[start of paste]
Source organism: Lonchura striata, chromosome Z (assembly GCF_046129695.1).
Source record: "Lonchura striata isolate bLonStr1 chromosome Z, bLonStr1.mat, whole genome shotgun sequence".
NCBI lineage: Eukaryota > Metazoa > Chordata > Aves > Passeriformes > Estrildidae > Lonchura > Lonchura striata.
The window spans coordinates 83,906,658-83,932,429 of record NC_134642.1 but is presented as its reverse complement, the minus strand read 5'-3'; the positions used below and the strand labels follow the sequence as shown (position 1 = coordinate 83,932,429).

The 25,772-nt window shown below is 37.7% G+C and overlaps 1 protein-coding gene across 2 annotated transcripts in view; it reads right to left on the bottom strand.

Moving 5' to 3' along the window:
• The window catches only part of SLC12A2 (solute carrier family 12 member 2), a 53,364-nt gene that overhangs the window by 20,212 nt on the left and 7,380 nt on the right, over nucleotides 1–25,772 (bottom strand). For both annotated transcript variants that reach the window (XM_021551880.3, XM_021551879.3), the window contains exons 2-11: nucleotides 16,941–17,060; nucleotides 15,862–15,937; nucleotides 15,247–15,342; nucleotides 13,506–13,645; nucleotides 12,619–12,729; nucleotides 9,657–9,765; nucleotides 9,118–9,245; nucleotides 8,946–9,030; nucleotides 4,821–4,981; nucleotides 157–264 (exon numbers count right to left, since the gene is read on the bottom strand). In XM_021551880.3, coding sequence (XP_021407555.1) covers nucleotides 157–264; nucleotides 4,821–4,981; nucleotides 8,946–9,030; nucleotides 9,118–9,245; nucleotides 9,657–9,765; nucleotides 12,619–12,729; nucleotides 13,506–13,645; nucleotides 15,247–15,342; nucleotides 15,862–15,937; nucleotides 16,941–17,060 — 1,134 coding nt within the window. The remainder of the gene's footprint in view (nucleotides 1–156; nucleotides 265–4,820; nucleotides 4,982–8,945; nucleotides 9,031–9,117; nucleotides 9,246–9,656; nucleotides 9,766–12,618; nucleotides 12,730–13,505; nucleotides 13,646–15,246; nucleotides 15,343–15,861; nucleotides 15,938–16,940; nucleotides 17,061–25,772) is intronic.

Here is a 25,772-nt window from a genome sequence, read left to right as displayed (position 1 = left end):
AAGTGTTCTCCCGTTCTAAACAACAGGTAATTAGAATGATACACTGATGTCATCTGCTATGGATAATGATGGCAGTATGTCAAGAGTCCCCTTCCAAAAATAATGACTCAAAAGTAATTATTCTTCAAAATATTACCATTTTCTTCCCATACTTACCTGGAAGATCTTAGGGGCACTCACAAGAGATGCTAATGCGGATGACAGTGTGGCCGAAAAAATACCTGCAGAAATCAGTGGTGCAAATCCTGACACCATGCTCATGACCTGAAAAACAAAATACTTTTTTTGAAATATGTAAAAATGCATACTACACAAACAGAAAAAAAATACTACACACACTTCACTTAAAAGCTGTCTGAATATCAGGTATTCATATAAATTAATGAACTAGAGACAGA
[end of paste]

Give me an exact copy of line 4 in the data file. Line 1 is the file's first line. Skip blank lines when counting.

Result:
The window spans coordinates 83,906,658-83,932,429 of record NC_134642.1 but is presented as its reverse complement, the minus strand read 5'-3'; the positions used below and the strand labels follow the sequence as shown (position 1 = coordinate 83,932,429).